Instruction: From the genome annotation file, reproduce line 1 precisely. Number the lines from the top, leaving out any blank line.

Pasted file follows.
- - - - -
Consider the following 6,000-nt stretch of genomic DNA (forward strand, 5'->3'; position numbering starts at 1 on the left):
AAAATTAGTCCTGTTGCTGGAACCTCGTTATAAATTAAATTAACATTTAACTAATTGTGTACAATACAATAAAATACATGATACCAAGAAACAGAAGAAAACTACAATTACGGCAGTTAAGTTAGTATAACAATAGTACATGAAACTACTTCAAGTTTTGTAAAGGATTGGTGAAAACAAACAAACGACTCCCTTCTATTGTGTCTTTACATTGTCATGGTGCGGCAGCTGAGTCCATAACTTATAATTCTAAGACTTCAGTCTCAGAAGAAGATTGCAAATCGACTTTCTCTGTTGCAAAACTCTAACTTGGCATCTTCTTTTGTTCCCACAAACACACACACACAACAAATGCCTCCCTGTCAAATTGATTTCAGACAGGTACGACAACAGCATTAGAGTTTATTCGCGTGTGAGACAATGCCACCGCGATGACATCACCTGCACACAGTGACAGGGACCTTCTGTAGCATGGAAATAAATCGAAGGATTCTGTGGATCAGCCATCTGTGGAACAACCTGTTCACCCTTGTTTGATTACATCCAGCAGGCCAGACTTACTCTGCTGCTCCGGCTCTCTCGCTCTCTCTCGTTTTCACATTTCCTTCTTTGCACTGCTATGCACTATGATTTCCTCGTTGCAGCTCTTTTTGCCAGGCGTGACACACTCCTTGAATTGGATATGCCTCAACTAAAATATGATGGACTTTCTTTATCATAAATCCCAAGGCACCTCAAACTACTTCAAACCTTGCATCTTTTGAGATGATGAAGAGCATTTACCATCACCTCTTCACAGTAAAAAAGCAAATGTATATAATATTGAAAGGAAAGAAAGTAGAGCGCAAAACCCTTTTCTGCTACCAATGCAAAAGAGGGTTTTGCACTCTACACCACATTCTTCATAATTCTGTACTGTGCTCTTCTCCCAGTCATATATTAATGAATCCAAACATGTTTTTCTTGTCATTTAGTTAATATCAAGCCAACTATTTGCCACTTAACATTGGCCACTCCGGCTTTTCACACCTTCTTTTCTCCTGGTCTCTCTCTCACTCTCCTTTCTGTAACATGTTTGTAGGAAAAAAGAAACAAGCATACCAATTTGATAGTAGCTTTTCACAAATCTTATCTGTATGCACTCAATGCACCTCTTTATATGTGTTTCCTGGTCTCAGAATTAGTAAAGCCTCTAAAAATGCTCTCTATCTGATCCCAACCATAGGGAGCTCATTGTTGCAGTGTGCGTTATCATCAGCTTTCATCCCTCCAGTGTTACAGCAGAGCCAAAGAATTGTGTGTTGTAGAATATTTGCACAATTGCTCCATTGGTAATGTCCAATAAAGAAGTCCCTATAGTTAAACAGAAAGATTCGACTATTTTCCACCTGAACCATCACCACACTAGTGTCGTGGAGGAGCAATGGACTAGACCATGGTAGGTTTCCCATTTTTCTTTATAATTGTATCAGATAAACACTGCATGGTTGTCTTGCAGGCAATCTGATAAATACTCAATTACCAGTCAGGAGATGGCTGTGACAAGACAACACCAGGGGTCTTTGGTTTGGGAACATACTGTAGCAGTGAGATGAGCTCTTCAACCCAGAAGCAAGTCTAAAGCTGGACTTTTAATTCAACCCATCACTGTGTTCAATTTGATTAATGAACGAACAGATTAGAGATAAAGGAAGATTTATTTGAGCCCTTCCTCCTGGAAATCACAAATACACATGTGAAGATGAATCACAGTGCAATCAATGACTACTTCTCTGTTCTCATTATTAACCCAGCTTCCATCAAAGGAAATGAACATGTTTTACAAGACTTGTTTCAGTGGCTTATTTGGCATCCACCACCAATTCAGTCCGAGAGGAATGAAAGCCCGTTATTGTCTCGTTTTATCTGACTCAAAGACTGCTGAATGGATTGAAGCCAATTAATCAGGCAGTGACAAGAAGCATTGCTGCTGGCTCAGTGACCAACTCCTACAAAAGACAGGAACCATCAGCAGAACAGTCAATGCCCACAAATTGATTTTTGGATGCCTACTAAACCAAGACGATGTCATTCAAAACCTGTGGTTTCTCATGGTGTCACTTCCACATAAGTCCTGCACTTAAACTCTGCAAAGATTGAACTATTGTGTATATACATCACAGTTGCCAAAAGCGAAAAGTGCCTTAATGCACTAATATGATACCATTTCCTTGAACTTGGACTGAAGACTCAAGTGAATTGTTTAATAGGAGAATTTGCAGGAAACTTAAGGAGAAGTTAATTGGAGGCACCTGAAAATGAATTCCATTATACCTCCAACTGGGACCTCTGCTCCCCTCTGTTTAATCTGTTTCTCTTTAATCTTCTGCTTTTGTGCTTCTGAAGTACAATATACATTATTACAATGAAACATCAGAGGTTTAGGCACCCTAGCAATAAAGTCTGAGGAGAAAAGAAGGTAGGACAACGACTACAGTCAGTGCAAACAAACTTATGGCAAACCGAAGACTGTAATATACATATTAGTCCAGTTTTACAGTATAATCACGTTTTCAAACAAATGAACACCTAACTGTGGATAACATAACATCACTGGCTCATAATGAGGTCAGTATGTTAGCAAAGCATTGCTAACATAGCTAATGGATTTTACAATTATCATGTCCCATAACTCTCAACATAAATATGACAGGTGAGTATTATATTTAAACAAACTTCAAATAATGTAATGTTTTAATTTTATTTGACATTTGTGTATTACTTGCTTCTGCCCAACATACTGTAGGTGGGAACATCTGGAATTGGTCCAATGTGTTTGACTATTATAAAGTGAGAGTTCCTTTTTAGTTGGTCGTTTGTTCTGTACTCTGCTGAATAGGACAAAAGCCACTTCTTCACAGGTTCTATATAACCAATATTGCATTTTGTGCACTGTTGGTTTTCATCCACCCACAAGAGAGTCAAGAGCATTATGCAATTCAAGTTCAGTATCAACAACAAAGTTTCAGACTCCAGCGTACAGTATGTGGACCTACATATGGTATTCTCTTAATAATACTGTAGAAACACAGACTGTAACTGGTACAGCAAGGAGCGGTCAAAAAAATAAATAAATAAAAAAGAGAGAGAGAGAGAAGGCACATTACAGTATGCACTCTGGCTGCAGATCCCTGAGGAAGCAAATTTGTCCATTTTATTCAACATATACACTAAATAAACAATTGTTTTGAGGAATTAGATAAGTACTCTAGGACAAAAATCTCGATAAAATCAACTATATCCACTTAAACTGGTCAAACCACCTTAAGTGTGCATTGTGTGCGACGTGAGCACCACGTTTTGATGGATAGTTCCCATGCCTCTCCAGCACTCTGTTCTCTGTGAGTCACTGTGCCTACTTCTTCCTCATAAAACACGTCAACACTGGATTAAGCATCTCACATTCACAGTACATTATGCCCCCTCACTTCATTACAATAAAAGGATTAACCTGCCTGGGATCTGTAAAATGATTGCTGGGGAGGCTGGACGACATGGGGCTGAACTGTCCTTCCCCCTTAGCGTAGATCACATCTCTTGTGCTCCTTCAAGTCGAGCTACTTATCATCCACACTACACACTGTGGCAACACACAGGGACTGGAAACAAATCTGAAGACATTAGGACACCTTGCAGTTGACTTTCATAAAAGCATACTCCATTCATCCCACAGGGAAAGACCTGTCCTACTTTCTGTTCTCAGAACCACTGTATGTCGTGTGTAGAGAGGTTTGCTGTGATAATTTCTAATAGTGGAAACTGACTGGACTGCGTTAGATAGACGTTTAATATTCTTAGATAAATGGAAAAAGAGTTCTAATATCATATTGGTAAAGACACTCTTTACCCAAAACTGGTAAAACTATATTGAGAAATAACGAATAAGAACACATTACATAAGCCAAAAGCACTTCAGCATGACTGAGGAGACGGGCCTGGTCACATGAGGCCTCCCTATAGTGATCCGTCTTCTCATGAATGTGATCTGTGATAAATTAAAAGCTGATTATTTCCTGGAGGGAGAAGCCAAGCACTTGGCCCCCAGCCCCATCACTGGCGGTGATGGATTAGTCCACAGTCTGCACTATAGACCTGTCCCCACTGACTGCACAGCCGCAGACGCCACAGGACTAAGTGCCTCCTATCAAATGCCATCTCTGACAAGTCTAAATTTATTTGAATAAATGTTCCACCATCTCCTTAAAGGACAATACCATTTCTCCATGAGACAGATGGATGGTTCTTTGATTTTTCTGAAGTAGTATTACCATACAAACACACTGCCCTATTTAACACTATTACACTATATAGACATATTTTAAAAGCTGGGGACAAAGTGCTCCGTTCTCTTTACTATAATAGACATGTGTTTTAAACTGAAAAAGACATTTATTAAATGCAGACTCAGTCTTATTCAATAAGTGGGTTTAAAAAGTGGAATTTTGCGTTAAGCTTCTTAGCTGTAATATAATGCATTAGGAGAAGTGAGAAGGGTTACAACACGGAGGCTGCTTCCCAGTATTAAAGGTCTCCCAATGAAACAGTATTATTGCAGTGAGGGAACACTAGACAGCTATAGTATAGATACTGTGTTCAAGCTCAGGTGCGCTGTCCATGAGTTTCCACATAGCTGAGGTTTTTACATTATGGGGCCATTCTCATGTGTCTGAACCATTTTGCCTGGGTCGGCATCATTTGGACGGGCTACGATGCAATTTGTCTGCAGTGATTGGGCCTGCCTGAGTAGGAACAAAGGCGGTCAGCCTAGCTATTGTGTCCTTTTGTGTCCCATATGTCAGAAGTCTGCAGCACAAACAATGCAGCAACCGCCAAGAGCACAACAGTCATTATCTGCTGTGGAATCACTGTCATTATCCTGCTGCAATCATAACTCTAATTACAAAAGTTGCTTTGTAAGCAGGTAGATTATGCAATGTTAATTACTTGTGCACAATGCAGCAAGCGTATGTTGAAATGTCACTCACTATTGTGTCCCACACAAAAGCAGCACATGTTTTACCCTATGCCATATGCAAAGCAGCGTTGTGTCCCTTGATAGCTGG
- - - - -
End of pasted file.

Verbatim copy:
Consider the following 6,000-nt stretch of genomic DNA (forward strand, 5'->3'; position numbering starts at 1 on the left):